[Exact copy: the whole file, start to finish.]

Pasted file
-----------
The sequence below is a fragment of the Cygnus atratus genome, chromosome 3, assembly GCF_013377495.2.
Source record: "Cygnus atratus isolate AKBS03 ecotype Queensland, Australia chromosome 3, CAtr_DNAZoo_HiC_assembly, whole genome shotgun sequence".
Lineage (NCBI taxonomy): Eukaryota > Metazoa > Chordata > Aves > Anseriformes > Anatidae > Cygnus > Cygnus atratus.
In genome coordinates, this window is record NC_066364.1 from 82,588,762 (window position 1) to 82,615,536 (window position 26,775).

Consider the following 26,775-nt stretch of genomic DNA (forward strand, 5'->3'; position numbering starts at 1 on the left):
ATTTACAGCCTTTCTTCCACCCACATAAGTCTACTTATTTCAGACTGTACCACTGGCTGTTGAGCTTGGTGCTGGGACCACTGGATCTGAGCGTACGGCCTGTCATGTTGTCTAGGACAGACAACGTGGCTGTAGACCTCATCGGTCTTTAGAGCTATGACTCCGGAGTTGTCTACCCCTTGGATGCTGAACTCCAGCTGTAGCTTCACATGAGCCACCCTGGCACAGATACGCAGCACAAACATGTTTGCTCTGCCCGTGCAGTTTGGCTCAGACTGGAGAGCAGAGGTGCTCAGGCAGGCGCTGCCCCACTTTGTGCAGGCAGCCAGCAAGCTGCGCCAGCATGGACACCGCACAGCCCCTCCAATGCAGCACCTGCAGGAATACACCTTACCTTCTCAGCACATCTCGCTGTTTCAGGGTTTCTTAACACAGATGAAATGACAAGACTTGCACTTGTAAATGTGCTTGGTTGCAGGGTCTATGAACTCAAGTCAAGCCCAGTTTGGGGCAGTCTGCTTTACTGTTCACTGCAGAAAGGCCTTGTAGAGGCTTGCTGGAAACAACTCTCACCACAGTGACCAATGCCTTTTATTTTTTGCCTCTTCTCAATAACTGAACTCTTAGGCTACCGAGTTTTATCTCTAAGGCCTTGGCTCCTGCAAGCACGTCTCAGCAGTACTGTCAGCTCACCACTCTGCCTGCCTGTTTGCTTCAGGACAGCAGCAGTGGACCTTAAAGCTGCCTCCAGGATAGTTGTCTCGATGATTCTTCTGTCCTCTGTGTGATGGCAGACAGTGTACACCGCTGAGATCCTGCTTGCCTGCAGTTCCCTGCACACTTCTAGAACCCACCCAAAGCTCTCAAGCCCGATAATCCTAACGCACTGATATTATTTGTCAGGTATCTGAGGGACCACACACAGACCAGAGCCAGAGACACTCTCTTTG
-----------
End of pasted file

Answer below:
The sequence below is a fragment of the Cygnus atratus genome, chromosome 3, assembly GCF_013377495.2.
Source record: "Cygnus atratus isolate AKBS03 ecotype Queensland, Australia chromosome 3, CAtr_DNAZoo_HiC_assembly, whole genome shotgun sequence".
Lineage (NCBI taxonomy): Eukaryota > Metazoa > Chordata > Aves > Anseriformes > Anatidae > Cygnus > Cygnus atratus.
In genome coordinates, this window is record NC_066364.1 from 82,588,762 (window position 1) to 82,615,536 (window position 26,775).

Consider the following 26,775-nt stretch of genomic DNA (forward strand, 5'->3'; position numbering starts at 1 on the left):
ATTTACAGCCTTTCTTCCACCCACATAAGTCTACTTATTTCAGACTGTACCACTGGCTGTTGAGCTTGGTGCTGGGACCACTGGATCTGAGCGTACGGCCTGTCATGTTGTCTAGGACAGACAACGTGGCTGTAGACCTCATCGGTCTTTAGAGCTATGACTCCGGAGTTGTCTACCCCTTGGATGCTGAACTCCAGCTGTAGCTTCACATGAGCCACCCTGGCACAGATACGCAGCACAAACATGTTTGCTCTGCCCGTGCAGTTTGGCTCAGACTGGAGAGCAGAGGTGCTCAGGCAGGCGCTGCCCCACTTTGTGCAGGCAGCCAGCAAGCTGCGCCAGCATGGACACCGCACAGCCCCTCCAATGCAGCACCTGCAGGAATACACCTTACCTTCTCAGCACATCTCGCTGTTTCAGGGTTTCTTAACACAGATGAAATGACAAGACTTGCACTTGTAAATGTGCTTGGTTGCAGGGTCTATGAACTCAAGTCAAGCCCAGTTTGGGGCAGTCTGCTTTACTGTTCACTGCAGAAAGGCCTTGTAGAGGCTTGCTGGAAACAACTCTCACCACAGTGACCAATGCCTTTTATTTTTTGCCTCTTCTCAATAACTGAACTCTTAGGCTACCGAGTTTTATCTCTAAGGCCTTGGCTCCTGCAAGCACGTCTCAGCAGTACTGTCAGCTCACCACTCTGCCTGCCTGTTTGCTTCAGGACAGCAGCAGTGGACCTTAAAGCTGCCTCCAGGATAGTTGTCTCGATGATTCTTCTGTCCTCTGTGTGATGGCAGACAGTGTACACCGCTGAGATCCTGCTTGCCTGCAGTTCCCTGCACACTTCTAGAACCCACCCAAAGCTCTCAAGCCCGATAATCCTAACGCACTGATATTATTTGTCAGGTATCTGAGGGACCACACACAGACCAGAGCCAGAGACACTCTCTTTG